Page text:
Effect of Fontan-Associated Morbidities on Survival With Intact Fontan Circulation

Kiona Y. Allen, Tacy E. Downing, Andrew C. Glatz, Lindsay S. Rogers, Chitra Ravishankar, Jack Rychik, Stephanie Fuller, Lisa M. Montenegro, James M. Steven, Thomas L. Spray, Susan C. Nicolson, James William Gaynor, David J. Goldberg*

*Corresponding author for this work

Research output: Contribution to journalArticlepeer-review

22 Scopus citations

Abstract

Although survival after the Fontan operation has improved, little is known about the burden of major medical morbidities associated with the modern total cavopulmonary connection (TCPC). A total of 773 consecutive patients who underwent a first Fontan operation at our institution between 1992 and 2009 were retrospectively reviewed. All subjects underwent TCPC (53% lateral tunnel, 47% extracardiac conduit). Median length of follow-up was 5.3 years (interquartile range 1.4 to 11.2), and 30% had follow-up >10 years. Freedom from a composite medical morbidity outcome (protein-losing enteropathy, plastic bronchitis, serious thromboembolic event, or tachyarrhythmia) was 47% at 20 years (95% confidence interval [CI] 38 to 55). Independent risk factors for morbidity included pre-Fontan atrioventricular valve regurgitation (hazard ratio [HR] 1.7, 95% CI 1.2 to 2.4, p = 0.001), pleural drainage >14 days (HR 1.5, 95% CI 1.01 to 2.2, p = 0.04), and longer cross-clamp time (HR 1.2 per 10 minutes, 95% CI 1.06 to 1.3, p = 0.004) at the time of TCPC. Surgical era, Fontan type, and ventricular morphology were not associated with the composite outcome. Presence of Fontan-associated morbidity was associated with a 36-fold increase in the risk of subsequent Fontan takedown, heart transplantation, or death (95% CI 17 to 76, p <0.001). For patients without any component of the composite outcome, freedom from Fontan failure was 98% at 20 years (95% CI 96 to 99). Medical morbidities after TCPC are common and significantly reduce the longevity of the Fontan circulation. However, for those patients who remain free from the composite morbidity outcome, 20-year survival with intact Fontan circulation is encouraging.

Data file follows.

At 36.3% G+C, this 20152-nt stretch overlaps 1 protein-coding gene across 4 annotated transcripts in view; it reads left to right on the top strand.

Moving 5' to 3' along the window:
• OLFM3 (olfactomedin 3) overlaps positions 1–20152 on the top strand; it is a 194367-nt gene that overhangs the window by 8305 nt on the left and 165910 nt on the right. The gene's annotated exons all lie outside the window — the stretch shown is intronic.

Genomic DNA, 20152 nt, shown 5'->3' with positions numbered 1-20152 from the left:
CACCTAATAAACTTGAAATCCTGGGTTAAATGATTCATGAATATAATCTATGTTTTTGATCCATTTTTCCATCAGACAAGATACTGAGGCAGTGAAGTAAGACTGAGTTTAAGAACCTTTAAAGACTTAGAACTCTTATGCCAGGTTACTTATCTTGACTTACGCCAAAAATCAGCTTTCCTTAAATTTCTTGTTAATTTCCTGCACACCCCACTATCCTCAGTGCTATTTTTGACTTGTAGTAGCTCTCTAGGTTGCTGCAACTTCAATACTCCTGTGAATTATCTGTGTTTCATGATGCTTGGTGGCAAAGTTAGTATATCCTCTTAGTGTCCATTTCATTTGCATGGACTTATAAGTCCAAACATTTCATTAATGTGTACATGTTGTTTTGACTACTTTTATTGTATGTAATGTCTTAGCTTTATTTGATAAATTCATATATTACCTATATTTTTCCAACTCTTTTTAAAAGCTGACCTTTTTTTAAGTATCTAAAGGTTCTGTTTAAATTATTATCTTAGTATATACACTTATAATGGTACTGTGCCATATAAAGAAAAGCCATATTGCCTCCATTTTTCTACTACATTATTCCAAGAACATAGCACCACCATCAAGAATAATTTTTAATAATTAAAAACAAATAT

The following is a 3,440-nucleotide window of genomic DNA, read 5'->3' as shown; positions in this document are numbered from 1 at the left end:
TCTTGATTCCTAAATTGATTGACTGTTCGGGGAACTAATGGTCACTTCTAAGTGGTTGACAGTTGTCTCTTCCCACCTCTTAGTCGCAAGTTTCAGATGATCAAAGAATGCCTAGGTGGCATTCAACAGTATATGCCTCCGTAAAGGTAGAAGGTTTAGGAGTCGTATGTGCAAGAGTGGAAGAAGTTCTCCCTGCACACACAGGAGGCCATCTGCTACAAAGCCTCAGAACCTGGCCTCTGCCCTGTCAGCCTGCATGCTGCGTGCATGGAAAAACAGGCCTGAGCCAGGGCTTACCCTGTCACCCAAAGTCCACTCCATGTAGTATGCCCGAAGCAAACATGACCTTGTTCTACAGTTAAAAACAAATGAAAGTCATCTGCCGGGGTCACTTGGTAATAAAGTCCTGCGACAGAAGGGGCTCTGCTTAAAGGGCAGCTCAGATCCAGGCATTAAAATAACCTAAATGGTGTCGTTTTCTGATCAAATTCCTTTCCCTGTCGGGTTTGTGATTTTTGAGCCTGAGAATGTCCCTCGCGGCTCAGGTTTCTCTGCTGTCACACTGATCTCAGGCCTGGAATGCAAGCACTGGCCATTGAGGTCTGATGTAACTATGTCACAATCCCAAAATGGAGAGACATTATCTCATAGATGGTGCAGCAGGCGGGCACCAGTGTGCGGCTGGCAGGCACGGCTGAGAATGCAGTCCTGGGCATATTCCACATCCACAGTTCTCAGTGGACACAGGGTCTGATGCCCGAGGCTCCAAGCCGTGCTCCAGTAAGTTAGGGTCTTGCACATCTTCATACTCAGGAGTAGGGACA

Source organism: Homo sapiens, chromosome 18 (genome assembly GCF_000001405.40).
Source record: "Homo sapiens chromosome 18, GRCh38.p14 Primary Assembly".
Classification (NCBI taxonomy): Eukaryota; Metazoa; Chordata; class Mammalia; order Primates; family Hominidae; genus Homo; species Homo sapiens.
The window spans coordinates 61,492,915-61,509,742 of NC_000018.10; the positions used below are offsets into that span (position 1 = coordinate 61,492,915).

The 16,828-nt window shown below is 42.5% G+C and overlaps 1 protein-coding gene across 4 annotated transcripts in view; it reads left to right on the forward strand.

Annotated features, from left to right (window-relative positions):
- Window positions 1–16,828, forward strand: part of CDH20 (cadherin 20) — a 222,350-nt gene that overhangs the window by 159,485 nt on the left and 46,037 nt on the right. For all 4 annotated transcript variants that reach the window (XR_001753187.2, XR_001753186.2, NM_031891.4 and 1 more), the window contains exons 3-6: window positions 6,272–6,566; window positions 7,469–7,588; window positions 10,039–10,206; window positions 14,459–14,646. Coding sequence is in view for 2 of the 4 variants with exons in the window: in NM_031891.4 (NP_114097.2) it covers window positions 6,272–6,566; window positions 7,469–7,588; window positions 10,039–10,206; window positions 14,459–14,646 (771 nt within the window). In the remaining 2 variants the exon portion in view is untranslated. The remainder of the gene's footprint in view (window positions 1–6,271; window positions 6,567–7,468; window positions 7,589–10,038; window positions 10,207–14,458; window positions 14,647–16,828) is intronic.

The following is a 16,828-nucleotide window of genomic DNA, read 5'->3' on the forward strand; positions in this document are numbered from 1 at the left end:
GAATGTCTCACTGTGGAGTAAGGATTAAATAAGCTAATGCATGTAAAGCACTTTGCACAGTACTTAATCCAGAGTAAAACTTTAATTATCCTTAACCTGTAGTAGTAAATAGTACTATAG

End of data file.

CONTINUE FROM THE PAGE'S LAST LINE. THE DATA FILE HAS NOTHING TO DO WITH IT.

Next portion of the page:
Original languageEnglish (US)
Pages (from-to)1866-1871
Number of pages6
JournalAmerican Journal of Cardiology
Volume119
Issue number11
DOIs
StatePublished - Jun 1 2017

ASJC Scopus subject areas

  • Cardiology and Cardiovascular Medicine

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